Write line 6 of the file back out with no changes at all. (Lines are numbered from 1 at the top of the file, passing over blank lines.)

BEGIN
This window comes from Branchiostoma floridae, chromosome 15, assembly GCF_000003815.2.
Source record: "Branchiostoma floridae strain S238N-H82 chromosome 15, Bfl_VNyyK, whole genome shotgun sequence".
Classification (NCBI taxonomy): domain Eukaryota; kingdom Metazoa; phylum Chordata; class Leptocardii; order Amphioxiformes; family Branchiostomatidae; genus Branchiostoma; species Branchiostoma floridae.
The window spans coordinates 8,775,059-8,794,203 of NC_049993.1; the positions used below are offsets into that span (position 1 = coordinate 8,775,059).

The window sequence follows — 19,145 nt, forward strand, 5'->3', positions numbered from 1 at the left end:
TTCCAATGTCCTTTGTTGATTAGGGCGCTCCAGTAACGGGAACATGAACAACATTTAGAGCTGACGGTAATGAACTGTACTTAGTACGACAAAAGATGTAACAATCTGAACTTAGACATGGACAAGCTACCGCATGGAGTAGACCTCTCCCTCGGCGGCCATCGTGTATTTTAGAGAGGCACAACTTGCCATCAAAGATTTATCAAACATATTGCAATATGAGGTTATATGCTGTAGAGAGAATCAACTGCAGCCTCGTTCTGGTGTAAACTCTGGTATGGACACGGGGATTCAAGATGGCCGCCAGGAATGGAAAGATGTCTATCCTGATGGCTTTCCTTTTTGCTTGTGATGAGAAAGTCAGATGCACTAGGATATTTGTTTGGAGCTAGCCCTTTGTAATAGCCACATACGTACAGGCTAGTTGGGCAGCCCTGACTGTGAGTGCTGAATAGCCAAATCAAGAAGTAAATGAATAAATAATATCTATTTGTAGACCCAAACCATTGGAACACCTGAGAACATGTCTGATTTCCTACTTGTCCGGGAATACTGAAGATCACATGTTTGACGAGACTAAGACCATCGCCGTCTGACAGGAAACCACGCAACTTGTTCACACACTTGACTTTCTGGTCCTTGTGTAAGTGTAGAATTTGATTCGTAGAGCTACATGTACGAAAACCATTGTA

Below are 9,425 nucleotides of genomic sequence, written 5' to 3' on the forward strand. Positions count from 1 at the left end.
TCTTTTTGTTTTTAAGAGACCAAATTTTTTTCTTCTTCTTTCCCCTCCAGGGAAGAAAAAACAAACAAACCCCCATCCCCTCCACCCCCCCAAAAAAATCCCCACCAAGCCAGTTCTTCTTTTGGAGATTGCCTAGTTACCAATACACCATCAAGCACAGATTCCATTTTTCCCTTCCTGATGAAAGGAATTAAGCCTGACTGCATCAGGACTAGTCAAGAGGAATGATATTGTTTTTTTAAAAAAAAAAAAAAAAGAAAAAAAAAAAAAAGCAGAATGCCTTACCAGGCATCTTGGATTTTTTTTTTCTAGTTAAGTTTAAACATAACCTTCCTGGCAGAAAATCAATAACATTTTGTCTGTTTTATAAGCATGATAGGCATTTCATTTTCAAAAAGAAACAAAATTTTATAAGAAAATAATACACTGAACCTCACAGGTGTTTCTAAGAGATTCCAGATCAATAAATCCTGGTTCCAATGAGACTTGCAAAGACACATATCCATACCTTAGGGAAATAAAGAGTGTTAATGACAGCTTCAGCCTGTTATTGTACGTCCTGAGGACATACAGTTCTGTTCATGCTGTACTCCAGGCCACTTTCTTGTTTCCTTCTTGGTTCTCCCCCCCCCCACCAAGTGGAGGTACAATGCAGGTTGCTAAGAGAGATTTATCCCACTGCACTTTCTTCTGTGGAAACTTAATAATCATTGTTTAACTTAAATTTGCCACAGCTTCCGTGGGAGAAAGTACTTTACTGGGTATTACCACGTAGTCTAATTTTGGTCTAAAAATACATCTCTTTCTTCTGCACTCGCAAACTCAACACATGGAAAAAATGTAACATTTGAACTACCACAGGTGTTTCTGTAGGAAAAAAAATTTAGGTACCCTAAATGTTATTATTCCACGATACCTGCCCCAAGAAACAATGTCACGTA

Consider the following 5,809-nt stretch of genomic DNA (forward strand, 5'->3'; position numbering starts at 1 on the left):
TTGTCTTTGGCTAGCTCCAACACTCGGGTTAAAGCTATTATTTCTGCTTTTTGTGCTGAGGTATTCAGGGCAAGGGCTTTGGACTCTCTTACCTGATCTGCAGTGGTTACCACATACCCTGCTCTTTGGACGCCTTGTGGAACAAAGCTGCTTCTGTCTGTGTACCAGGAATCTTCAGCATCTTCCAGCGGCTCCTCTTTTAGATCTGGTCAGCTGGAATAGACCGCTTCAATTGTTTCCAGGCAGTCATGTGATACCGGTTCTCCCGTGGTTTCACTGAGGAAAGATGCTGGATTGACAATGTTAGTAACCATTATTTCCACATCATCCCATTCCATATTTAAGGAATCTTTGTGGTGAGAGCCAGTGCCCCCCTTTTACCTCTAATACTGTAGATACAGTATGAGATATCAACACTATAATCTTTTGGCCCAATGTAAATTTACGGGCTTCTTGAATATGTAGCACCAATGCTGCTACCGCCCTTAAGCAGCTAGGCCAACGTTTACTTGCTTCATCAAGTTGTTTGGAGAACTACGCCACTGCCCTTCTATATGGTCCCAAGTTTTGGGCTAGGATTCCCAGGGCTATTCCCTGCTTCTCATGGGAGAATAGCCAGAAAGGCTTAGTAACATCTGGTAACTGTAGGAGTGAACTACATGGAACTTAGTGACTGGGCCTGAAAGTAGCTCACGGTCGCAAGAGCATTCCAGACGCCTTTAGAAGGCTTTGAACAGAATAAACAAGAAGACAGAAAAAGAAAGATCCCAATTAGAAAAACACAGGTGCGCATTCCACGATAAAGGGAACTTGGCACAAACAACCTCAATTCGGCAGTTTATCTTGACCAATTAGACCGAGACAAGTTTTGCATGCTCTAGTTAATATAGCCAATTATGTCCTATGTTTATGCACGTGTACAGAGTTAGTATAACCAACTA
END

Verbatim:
TTCCAATGTCCTTTGTTGATTAGGGCGCTCCAGTAACGGGAACATGAACAACATTTAGAGCTGACGGTAATGAACTGTACTTAGTACGACAAAAGATGTAACAATCTGAACTTAGACATGGACAAGCTACCGCATGGAGTAGACCTCTCCCTCGGCGGCCATCGTGTATTTTAGAGAGGCACAACTTGCCATCAAAGATTTATCAAACATATTGCAATATGAGGTTATATGCTGTAGAGAGAATCAACTGCAGCCTCGTTCTGGTGTAAACTCTGGTATGGACACGGGGATTCAAGATGGCCGCCAGGAATGGAAAGATGTCTATCCTGATGGCTTTCCTTTTTGCTTGTGATGAGAAAGTCAGATGCACTAGGATATTTGTTTGGAGCTAGCCCTTTGTAATAGCCACATACGTACAGGCTAGTTGGGCAGCCCTGACTGTGAGTGCTGAATAGCCAAATCAAGAAGTAAATGAATAAATAATATCTATTTGTAGACCCAAACCATTGGAACACCTGAGAACATGTCTGATTTCCTACTTGTCCGGGAATACTGAAGATCACATGTTTGACGAGACTAAGACCATCGCCGTCTGACAGGAAACCACGCAACTTGTTCACACACTTGACTTTCTGGTCCTTGTGTAAGTGTAGAATTTGATTCGTAGAGCTACATGTACGAAAACCATTGTA